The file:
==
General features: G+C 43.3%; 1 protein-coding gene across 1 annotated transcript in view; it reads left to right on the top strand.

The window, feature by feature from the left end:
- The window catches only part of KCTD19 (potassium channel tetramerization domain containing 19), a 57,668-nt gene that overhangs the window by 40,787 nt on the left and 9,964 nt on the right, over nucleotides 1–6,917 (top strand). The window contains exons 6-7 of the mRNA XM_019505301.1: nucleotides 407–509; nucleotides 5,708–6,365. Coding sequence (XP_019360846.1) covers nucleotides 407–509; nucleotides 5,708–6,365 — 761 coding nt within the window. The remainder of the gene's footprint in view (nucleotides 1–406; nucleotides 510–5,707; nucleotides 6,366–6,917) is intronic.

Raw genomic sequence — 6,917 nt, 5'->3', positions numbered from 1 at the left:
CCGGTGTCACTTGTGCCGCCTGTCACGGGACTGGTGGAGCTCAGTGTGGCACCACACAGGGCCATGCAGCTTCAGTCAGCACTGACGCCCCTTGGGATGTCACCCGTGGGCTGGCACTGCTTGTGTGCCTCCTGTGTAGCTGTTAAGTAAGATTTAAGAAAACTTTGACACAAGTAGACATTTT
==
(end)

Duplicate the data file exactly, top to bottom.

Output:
General features: G+C 43.3%; 1 protein-coding gene across 1 annotated transcript in view; it reads left to right on the top strand.

The window, feature by feature from the left end:
- The window catches only part of KCTD19 (potassium channel tetramerization domain containing 19), a 57,668-nt gene that overhangs the window by 40,787 nt on the left and 9,964 nt on the right, over nucleotides 1–6,917 (top strand). The window contains exons 6-7 of the mRNA XM_019505301.1: nucleotides 407–509; nucleotides 5,708–6,365. Coding sequence (XP_019360846.1) covers nucleotides 407–509; nucleotides 5,708–6,365 — 761 coding nt within the window. The remainder of the gene's footprint in view (nucleotides 1–406; nucleotides 510–5,707; nucleotides 6,366–6,917) is intronic.

Raw genomic sequence — 6,917 nt, 5'->3', positions numbered from 1 at the left:
CCGGTGTCACTTGTGCCGCCTGTCACGGGACTGGTGGAGCTCAGTGTGGCACCACACAGGGCCATGCAGCTTCAGTCAGCACTGACGCCCCTTGGGATGTCACCCGTGGGCTGGCACTGCTTGTGTGCCTCCTGTGTAGCTGTTAAGTAAGATTTAAGAAAACTTTGACACAAGTAGACATTTT